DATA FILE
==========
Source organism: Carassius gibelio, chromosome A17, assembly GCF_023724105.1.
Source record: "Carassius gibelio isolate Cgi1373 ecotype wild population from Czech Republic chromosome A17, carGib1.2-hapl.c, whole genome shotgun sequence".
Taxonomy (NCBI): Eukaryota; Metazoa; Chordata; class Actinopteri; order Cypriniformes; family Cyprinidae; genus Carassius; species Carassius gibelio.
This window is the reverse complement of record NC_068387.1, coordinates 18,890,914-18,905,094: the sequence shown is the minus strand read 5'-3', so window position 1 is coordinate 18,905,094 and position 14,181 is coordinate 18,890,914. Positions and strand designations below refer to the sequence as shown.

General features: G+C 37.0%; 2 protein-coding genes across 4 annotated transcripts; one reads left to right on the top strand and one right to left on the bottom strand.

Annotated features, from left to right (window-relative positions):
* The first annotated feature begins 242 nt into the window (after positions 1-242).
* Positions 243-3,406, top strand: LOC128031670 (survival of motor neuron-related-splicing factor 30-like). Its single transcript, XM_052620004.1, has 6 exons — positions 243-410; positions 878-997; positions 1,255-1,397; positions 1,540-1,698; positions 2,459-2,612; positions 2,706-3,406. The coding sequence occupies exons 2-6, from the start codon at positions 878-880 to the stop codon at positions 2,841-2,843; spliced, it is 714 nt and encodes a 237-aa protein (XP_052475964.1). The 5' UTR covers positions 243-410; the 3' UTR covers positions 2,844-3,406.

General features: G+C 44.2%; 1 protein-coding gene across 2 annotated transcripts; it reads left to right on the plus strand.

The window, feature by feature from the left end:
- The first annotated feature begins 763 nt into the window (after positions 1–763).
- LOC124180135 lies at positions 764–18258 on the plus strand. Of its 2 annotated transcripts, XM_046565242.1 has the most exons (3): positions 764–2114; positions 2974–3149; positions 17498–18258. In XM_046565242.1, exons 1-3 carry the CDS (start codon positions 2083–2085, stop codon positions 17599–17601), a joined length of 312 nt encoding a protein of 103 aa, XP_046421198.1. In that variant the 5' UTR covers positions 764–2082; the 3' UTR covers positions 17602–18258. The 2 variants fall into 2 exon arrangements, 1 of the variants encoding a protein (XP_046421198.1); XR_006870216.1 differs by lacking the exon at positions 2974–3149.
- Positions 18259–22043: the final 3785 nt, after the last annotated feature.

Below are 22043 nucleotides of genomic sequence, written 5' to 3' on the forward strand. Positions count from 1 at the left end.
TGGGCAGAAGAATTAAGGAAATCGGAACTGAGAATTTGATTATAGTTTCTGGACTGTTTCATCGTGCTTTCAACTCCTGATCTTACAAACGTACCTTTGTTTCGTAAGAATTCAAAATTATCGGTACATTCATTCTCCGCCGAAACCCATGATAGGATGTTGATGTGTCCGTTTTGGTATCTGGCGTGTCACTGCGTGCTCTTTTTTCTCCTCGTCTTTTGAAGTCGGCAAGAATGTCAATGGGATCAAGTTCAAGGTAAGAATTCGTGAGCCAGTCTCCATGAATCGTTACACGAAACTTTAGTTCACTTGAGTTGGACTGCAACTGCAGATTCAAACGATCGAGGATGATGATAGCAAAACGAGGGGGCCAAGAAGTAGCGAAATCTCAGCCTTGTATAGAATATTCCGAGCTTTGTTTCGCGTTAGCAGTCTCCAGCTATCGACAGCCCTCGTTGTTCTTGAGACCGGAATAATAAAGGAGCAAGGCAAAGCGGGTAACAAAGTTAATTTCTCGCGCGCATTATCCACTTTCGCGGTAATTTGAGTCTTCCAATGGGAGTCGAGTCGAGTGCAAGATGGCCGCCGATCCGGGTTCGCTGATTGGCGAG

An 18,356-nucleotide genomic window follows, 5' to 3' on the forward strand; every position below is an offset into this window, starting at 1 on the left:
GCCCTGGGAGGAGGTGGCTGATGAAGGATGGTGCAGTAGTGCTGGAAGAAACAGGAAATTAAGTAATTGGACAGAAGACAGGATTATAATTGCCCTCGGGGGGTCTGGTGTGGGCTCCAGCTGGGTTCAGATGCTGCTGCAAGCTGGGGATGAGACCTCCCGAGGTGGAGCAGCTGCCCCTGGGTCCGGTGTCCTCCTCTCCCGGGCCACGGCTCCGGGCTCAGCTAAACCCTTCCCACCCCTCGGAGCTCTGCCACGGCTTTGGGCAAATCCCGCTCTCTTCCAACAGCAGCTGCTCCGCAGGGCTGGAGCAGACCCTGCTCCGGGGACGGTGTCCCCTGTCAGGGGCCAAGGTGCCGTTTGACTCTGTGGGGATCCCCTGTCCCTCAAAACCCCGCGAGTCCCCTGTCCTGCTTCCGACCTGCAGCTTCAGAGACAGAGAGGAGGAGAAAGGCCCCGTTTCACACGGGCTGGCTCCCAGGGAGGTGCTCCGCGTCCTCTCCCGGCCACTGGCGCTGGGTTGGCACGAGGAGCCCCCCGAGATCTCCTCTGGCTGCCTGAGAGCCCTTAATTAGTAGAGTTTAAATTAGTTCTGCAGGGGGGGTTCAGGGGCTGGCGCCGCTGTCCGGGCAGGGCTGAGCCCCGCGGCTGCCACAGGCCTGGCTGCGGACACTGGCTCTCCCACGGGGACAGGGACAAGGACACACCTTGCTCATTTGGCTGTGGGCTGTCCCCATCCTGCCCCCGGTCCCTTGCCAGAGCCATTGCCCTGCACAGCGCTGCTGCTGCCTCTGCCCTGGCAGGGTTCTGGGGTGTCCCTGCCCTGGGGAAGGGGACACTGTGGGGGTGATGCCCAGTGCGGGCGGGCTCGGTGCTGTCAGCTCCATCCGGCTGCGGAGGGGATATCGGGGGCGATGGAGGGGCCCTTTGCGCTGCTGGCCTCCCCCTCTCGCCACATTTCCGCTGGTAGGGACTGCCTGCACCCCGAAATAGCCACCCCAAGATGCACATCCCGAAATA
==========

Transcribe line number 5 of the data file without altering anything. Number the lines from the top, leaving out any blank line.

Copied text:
General features: G+C 37.0%; 2 protein-coding genes across 4 annotated transcripts; one reads left to right on the top strand and one right to left on the bottom strand.